Sweden: Shootings Are So Common, the Media Doesn’t Bother to Report Them

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Sweden: Grenade attacks have become a daily part of life, shooting is common, 43% of rapes are against children, and Muslim terror attacks are rising. There are 62 “no-go” zones in Sweden that are dominated by gangs where the police fear to go, ambulances cannot respond to emergencies, and fire engines are attacked. Hand grenades sell for about $30, and are used by gangs to warn police to get out. The media refuses to report to migrant crime.  Elections will be held September and the liberals may be forced out by conservatives.

 

STOCKHOLM — Sweden may be known for its popular music, IKEA and a generous welfare state. It is also increasingly associated with a rising number of Islamic State recruits, bombings and hand grenade attacks.

In a period of two weeks earlier this year, five explosions took place in the country. It’s not unusual these days — Swedes have grown accustomed to headlines of violent crime, witness intimidation and gangland executions. In a country long renowned for its safety, voters cite “law and order” as the most important issue ahead of the general election in September.

The topic of crime is sensitive, however, and debate about the issue in the consensus-oriented Scandinavian society is restricted by taboos.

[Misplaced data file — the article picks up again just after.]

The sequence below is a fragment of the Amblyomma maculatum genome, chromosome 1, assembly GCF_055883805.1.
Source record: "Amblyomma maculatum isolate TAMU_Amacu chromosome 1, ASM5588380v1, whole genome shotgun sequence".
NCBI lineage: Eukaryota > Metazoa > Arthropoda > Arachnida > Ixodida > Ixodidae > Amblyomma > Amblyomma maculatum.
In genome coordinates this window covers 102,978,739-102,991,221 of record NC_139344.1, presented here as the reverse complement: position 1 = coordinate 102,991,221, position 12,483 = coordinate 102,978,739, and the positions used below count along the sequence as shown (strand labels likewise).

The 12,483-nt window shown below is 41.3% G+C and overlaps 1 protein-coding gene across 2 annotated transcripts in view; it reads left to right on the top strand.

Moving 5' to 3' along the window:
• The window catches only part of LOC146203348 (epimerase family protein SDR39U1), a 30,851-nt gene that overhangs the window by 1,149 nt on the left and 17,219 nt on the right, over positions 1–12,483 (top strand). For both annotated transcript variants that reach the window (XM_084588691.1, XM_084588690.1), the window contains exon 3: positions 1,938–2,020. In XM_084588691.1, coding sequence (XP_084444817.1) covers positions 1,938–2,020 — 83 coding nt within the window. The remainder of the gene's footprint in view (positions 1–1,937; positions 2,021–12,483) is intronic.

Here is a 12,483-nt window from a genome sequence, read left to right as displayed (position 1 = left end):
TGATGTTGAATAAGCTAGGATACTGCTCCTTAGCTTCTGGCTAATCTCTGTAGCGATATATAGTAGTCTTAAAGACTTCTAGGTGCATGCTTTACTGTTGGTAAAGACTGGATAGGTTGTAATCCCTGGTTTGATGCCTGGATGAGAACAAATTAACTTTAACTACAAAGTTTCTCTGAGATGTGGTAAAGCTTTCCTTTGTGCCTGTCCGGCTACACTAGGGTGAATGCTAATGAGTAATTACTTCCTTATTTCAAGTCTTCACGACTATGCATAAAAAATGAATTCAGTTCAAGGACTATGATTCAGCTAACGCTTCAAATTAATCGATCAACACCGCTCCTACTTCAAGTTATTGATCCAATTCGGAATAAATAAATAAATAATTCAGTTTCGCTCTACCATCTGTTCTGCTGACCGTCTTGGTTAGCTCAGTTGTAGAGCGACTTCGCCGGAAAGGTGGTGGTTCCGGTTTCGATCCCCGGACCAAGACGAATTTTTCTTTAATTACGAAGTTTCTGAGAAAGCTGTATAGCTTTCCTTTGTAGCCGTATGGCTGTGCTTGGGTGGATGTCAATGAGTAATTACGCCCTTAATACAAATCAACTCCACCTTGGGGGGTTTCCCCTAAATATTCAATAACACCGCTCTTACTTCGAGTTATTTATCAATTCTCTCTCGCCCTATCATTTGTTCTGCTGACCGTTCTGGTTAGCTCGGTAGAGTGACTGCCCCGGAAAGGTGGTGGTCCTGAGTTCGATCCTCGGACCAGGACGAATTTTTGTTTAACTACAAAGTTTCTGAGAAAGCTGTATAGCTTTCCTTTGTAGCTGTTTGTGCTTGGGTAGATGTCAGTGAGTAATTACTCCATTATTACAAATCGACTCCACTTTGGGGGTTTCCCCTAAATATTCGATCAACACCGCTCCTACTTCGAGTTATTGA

To understand crime in Sweden, it’s important to note that Sweden has benefited from the West’s broad decline in deadly violence, particularly when it comes to spontaneous violence and alcohol-related killings. The overall drop in homicides has been, however, far smaller in Sweden than in neighboring countries.

Shootings in the country have become so common that they don’t make top headlines anymore, unless they are spectacular or lead to fatalities.

Gang-related gun murders, now mainly a phenomenon among men with immigrant backgrounds in the country’s parallel societies, increased from 4 per year in the early 1990s to around 40 last year. Because of this, Sweden has gone from being a low-crime country to having homicide rates significantly above the Western European average. Social unrest, with car torchings, attacks on first responders and even riots, is a recurring phenomenon.

Shootings in the country have become so common that they don’t make top headlines anymore, unless they are spectacular or lead to fatalities. News of attacks are quickly replaced with headlines about sports events and celebrities, as readers have become desensitized to the violence. A generation ago, bombings against the police and riots were extremely rare events. Today, reading about such incidents is considered part of daily life.

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